Influenza Virus

Infectious Agent: 

NAME: Influenza virus
SYNONYM OR CROSS REFERENCE: Flu; orthomyxovirus; influenza virus types A, B, and C
CHARACTERISTICS: Orthomyxoviridae; single-stranded negative sense RNA virus, segmented, mostly spherical 80-120 nm diameter, enveloped, highly pleiomorphic; strains of influenza A are described by geographic origin, strain number, year of isolation and hemagglutinin (H) and neuraminidase (N) antigens

Health Hazard: 

PATHOGENICITY: An acute viral disease of the upper respiratory tract characterized by acute fever, chills, headache, myalgia, weakness, runny nose and mild sore throat and cough, cough can be severe; nausea and vomiting are uncommon; fatality is generally low, except in those with chronic lung or heart conditions; recovery in 2-14 days
EPIDEMIOLOGY: Influenza can occur in pandemics and epidemics, localized outbreaks, and as sporadic cases; type A includes 3 subtypes (H1N1, H2N2, H3N2) associated with widespread epidemics and pandemics, epidemics of influenza A have appeared in North America at intervals of roughly 1-3 years, influenza B every 3-4 yrs; mixed epidemics also occur; type C has been associated with sporadic cases and minor localized outbreaks, but has never been associated with epidemic outbreaks; disease more severe in older persons, children and persons with cardiac or pulmonary conditions or immune compromised individuals,
HOST RANGE: Influenza A virus - humans; swine, horses; domestic and wild avian species, influenza B virus - humans only
INFECTIOUS DOSE: Influenza A 2-790 p.f. units (nasopharyngeal route)
MODE OF TRANSMISSION: By direct contact through droplet infection, aerosols; airborne spread among crowded populations in enclosed spaces; virus may persist for hours in dried mucus and be transmitted by direct contact (occasionally fomites)
INCUBATION PERIOD: Short, usually 1-4 days
COMMUNICABILITY: Highly communicable; probably limited to 3-5 days from clinical onset, up to 7 days in young children


RESERVOIR: Humans; animal reservoirs (particularly swine) are suspected assources of new human subtypes
ZOONOSIS: Yes, transmission from animal to man has been demonstrated on only very rare occasions; influenza virus transmission have been reported to occur between swine, humans and wild and domestic fowl


DRUG SUSCEPTIBILITY: Type A is usually susceptible (other types are resistant) to amantadine HC1 and rimantadine HCL (given with in first 48 hrs of the disease in adults), no affect on influenza type B; trial studies on two new drugs (Relenza and Tamiflu - neuramidase inhibitors) appear to be extremely effective
SUSCEPTIBILITY TO DISINFECTANTS: Susceptible to disinfectants - 1% sodium hypochlorite, 70% ethanol, glutaraldehyde, formaldehyde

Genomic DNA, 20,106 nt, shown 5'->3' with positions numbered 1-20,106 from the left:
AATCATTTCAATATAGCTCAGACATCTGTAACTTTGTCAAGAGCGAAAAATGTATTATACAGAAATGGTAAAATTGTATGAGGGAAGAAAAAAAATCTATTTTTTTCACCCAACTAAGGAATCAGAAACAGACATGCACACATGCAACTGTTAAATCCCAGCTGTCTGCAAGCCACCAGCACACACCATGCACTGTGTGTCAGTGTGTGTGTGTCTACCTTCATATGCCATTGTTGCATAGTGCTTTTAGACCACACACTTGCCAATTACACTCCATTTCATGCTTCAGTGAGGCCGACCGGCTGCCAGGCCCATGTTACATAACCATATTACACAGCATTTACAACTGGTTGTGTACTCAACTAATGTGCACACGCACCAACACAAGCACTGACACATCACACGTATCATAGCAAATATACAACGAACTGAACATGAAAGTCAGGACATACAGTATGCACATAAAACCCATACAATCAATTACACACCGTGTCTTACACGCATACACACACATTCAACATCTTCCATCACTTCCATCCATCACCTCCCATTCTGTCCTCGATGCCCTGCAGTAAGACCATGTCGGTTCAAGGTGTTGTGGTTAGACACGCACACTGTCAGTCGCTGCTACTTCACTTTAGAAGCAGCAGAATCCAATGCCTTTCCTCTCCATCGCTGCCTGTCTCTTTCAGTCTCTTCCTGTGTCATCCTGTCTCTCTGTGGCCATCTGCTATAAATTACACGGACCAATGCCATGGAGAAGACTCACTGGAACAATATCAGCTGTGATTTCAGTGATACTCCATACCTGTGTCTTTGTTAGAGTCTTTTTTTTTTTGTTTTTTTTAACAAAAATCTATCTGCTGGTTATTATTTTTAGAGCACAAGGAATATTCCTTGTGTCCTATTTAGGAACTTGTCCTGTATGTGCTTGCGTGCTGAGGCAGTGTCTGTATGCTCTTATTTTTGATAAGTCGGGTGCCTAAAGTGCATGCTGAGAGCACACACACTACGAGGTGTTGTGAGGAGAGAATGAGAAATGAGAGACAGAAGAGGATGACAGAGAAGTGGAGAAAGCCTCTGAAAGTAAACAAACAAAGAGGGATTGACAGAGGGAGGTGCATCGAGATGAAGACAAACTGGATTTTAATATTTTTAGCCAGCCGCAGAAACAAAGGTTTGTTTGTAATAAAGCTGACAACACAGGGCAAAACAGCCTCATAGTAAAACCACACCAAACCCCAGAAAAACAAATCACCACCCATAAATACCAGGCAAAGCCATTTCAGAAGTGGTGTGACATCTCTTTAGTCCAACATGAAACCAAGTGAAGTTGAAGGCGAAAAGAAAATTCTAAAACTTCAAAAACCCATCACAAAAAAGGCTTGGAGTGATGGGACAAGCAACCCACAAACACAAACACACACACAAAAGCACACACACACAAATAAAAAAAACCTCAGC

PHYSICAL INACTIVATION: Susceptible to heat (56° C for at least 30 min) and radiation
SURVIVAL OUTSIDE HOST: Dried mucus - several hours, virus particles are relatively labile


SURVEILLANCE: Monitor for symptoms of flu
FIRST AID/TREATMENT: Fluids and rest; amantadine or rimantadine HC1 useful in prevention and attenuation of influenza A infections; antibiotic treatment to prevent secondary bacterial pneumonia
IMMUNIZATION: Active immunization for serotypes A and B directed primarily at persons with greatest risk of serious complication or death (certain health care personnel); 70-80 % effective when sufficient mass of antigen closely matches the prevailing wild strain of virus; vaccine should be given each year before influenza season
PROPHYLAXIS: In epidemic situation, amantadine or rimantadine HCl usefulfor influenza A, not influenza type B; new inhibitors of influenza neuraminidase (oseltamivir) particularly effective against influenza A and B

Laboratory Hazards: 

LABORATORY-ACQUIRED INFECTIONS: Not normally documented in literature, but are known to occur by informal accounts and published reports, particularly when new strains showing antigenic drift or shift are introduced into the laboratory; 15 reported cases up to 1974; animal-associated infections are not reported, however, risk is high from infected ferrets
SOURCES/SPECIMENS: Respiratory tissues or secretions of humans or most infected animals; cloaca of many infected avian species; virus may be disseminated in multiple organs in some infected animal species
PRIMARY HAZARDS: Inhalation of virus from aerosols generated when aspirating, dispensing, or mixing virus-infected samples; from infected animals, especially ferrets
SPECIAL HAZARDS: Genetic manipulation of virus has unknown potential for altering host range, pathogenicity or for introducing into man transmissible viruses with novel antigenic composition

Handling Information: 

SPILLS: Allow aerosols to settle; wearing protective clothing, gently cover spill with absorbent paper towel and apply 1% sodium hypochlorite, starting at perimeter and working towards the centre; allow sufficient contact time (30 min)
DISPOSAL: Decontaminate before disposal; steam sterilization, chemical disinfection, incineration
STORAGE: In sealed containers that are appropriately labelled

Miscellaneous Information: 

Date prepared: Created in December 2010-  largely modified from protocols derived from the NIH, the Public Health Agency of Canada, and other related literature. 
Prepared by: Michael McManus, PhD, UCSF
Although the information, opinions and recommendations contained in this Material Safety Data Sheet are compiled from sources believed to be reliable, we accept no responsibility for the accuracy, sufficiency, or reliability or for any loss or injury resulting from the use of the information. Newly discovered hazards are frequent and this information may not be completely up to date.